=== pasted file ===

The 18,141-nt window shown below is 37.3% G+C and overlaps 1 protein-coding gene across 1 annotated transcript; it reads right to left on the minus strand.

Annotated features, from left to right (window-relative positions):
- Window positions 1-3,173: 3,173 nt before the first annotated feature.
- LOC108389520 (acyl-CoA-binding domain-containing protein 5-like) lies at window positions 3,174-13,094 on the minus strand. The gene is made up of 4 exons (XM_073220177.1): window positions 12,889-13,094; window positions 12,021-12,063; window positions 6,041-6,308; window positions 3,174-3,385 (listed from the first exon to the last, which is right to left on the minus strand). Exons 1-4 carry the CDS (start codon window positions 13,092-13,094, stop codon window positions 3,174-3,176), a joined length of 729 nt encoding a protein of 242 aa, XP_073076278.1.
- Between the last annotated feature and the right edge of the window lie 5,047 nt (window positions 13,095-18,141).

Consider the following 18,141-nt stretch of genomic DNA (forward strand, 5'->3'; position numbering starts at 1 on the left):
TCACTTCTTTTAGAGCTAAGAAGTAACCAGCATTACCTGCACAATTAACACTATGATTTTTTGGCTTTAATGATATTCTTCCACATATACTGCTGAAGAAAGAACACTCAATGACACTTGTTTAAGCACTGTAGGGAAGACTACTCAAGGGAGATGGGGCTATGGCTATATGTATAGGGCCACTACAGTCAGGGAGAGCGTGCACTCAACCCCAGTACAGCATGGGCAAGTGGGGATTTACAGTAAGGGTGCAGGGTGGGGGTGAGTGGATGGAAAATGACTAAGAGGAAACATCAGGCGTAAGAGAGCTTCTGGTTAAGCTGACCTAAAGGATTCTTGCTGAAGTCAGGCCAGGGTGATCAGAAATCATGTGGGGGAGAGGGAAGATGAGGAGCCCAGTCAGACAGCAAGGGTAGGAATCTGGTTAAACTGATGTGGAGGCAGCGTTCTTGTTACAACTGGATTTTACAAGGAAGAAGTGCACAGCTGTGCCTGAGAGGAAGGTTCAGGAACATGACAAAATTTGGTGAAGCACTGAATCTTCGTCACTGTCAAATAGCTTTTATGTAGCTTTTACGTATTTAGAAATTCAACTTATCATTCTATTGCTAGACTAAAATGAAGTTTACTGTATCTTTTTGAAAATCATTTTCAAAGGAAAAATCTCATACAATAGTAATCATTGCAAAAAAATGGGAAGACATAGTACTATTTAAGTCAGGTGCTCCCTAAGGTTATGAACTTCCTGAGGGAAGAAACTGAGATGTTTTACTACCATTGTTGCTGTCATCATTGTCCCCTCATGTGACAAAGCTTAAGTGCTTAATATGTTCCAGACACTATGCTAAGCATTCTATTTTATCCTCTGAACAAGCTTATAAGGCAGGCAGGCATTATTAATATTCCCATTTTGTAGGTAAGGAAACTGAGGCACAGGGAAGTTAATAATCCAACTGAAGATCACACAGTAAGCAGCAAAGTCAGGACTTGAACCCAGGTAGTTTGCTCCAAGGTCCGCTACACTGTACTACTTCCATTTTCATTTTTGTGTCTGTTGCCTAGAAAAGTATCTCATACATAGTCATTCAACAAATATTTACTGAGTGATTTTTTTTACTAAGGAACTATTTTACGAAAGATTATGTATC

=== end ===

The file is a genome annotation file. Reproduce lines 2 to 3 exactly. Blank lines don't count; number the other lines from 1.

Annotated features, from left to right (window-relative positions):
- Window positions 1-3,173: 3,173 nt before the first annotated feature.